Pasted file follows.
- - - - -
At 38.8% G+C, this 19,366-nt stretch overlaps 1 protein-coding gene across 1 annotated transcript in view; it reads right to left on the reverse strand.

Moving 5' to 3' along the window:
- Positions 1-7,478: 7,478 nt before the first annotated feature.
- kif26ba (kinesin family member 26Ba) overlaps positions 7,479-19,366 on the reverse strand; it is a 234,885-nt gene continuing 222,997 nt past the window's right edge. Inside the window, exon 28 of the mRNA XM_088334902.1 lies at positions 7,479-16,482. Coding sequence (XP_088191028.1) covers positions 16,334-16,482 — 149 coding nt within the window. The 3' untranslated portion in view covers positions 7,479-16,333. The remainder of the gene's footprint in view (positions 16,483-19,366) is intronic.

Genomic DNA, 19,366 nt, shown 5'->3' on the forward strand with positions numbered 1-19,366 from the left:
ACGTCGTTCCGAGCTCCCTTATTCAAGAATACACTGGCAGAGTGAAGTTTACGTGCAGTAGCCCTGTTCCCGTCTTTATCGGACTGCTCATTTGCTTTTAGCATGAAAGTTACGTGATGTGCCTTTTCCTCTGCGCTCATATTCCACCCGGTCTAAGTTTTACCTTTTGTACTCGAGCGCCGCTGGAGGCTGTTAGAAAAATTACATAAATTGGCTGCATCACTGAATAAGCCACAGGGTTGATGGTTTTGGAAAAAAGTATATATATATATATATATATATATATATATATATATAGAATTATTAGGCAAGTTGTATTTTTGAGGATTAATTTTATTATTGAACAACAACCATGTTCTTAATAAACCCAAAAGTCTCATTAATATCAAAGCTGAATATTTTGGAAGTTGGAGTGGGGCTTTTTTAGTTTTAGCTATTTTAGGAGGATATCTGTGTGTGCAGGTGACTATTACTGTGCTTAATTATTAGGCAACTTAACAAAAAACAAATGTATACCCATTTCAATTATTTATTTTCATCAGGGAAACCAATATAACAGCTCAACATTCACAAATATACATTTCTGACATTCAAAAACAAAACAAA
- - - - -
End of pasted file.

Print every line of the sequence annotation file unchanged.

At 38.8% G+C, this 19,366-nt stretch overlaps 1 protein-coding gene across 1 annotated transcript in view; it reads right to left on the reverse strand.

Moving 5' to 3' along the window:
- Positions 1-7,478: 7,478 nt before the first annotated feature.
- kif26ba (kinesin family member 26Ba) overlaps positions 7,479-19,366 on the reverse strand; it is a 234,885-nt gene continuing 222,997 nt past the window's right edge. Inside the window, exon 28 of the mRNA XM_088334902.1 lies at positions 7,479-16,482. Coding sequence (XP_088191028.1) covers positions 16,334-16,482 — 149 coding nt within the window. The 3' untranslated portion in view covers positions 7,479-16,333. The remainder of the gene's footprint in view (positions 16,483-19,366) is intronic.

Genomic DNA, 19,366 nt, shown 5'->3' on the forward strand with positions numbered 1-19,366 from the left:
ACGTCGTTCCGAGCTCCCTTATTCAAGAATACACTGGCAGAGTGAAGTTTACGTGCAGTAGCCCTGTTCCCGTCTTTATCGGACTGCTCATTTGCTTTTAGCATGAAAGTTACGTGATGTGCCTTTTCCTCTGCGCTCATATTCCACCCGGTCTAAGTTTTACCTTTTGTACTCGAGCGCCGCTGGAGGCTGTTAGAAAAATTACATAAATTGGCTGCATCACTGAATAAGCCACAGGGTTGATGGTTTTGGAAAAAAGTATATATATATATATATATATATATATATATATATATAGAATTATTAGGCAAGTTGTATTTTTGAGGATTAATTTTATTATTGAACAACAACCATGTTCTTAATAAACCCAAAAGTCTCATTAATATCAAAGCTGAATATTTTGGAAGTTGGAGTGGGGCTTTTTTAGTTTTAGCTATTTTAGGAGGATATCTGTGTGTGCAGGTGACTATTACTGTGCTTAATTATTAGGCAACTTAACAAAAAACAAATGTATACCCATTTCAATTATTTATTTTCATCAGGGAAACCAATATAACAGCTCAACATTCACAAATATACATTTCTGACATTCAAAAACAAAACAAA